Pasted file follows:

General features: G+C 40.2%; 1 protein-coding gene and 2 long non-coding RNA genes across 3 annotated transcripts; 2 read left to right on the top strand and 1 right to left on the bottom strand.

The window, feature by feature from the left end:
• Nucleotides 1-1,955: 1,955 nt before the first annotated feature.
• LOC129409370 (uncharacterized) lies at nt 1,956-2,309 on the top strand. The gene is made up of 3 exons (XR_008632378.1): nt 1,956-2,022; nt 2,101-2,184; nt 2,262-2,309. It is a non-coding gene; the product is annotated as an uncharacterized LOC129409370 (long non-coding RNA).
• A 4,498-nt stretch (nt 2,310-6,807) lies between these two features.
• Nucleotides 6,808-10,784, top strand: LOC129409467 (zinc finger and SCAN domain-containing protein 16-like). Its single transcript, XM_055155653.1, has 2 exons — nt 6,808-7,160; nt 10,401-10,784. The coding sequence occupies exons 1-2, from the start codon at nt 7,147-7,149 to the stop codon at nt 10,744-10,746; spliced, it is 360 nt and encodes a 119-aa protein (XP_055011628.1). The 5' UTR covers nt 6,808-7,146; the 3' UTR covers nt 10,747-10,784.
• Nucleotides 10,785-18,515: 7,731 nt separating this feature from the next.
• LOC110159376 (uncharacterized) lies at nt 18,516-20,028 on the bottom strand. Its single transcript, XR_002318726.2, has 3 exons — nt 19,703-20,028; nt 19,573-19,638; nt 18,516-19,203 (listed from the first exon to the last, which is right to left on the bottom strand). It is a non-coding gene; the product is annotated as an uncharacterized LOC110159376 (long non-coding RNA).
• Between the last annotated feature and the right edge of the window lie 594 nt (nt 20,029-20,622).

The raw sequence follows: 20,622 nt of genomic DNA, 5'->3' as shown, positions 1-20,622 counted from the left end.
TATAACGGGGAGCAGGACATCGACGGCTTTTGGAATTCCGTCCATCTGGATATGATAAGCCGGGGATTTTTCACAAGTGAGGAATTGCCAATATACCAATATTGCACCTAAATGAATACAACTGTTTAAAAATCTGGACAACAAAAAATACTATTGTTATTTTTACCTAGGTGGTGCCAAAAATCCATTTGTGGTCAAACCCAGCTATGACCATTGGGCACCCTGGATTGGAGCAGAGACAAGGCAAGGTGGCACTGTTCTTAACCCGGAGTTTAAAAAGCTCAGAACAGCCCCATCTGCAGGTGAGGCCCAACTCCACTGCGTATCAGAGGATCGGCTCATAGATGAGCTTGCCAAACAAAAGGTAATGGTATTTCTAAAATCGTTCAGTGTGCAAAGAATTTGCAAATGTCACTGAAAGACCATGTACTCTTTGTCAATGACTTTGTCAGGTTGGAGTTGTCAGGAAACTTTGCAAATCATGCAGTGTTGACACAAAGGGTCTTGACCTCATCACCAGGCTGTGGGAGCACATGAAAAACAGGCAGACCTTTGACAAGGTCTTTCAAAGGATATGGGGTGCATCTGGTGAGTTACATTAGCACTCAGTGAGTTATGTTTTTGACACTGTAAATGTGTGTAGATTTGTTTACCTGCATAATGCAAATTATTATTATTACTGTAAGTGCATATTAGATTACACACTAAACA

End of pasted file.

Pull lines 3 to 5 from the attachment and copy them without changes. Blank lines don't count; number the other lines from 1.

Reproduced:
• Nucleotides 1-1,955: 1,955 nt before the first annotated feature.
• LOC129409370 (uncharacterized) lies at nt 1,956-2,309 on the top strand. The gene is made up of 3 exons (XR_008632378.1): nt 1,956-2,022; nt 2,101-2,184; nt 2,262-2,309. It is a non-coding gene; the product is annotated as an uncharacterized LOC129409370 (long non-coding RNA).
• A 4,498-nt stretch (nt 2,310-6,807) lies between these two features.